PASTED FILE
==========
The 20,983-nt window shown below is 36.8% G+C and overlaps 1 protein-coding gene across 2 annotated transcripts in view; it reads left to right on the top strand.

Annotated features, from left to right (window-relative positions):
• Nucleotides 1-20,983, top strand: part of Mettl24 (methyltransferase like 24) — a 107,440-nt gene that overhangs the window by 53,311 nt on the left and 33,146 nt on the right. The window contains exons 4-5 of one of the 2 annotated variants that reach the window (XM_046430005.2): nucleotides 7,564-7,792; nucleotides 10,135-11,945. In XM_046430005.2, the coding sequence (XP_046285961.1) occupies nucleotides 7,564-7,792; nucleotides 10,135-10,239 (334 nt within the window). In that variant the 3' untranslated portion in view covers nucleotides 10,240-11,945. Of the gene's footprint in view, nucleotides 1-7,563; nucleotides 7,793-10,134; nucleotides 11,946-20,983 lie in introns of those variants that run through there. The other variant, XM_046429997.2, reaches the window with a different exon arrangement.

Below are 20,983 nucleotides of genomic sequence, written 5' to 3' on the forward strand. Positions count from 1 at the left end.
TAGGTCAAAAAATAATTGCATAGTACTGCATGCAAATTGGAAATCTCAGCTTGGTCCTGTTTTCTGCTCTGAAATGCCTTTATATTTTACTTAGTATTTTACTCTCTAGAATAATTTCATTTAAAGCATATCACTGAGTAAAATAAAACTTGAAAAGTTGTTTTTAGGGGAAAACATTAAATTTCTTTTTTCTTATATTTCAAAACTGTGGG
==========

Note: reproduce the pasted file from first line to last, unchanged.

The 20,983-nt window shown below is 36.8% G+C and overlaps 1 protein-coding gene across 2 annotated transcripts in view; it reads left to right on the top strand.

Annotated features, from left to right (window-relative positions):
• Nucleotides 1-20,983, top strand: part of Mettl24 (methyltransferase like 24) — a 107,440-nt gene that overhangs the window by 53,311 nt on the left and 33,146 nt on the right. The window contains exons 4-5 of one of the 2 annotated variants that reach the window (XM_046430005.2): nucleotides 7,564-7,792; nucleotides 10,135-11,945. In XM_046430005.2, the coding sequence (XP_046285961.1) occupies nucleotides 7,564-7,792; nucleotides 10,135-10,239 (334 nt within the window). In that variant the 3' untranslated portion in view covers nucleotides 10,240-11,945. Of the gene's footprint in view, nucleotides 1-7,563; nucleotides 7,793-10,134; nucleotides 11,946-20,983 lie in introns of those variants that run through there. The other variant, XM_046429997.2, reaches the window with a different exon arrangement.

Below are 20,983 nucleotides of genomic sequence, written 5' to 3' on the forward strand. Positions count from 1 at the left end.
TAGGTCAAAAAATAATTGCATAGTACTGCATGCAAATTGGAAATCTCAGCTTGGTCCTGTTTTCTGCTCTGAAATGCCTTTATATTTTACTTAGTATTTTACTCTCTAGAATAATTTCATTTAAAGCATATCACTGAGTAAAATAAAACTTGAAAAGTTGTTTTTAGGGGAAAACATTAAATTTCTTTTTTCTTATATTTCAAAACTGTGGG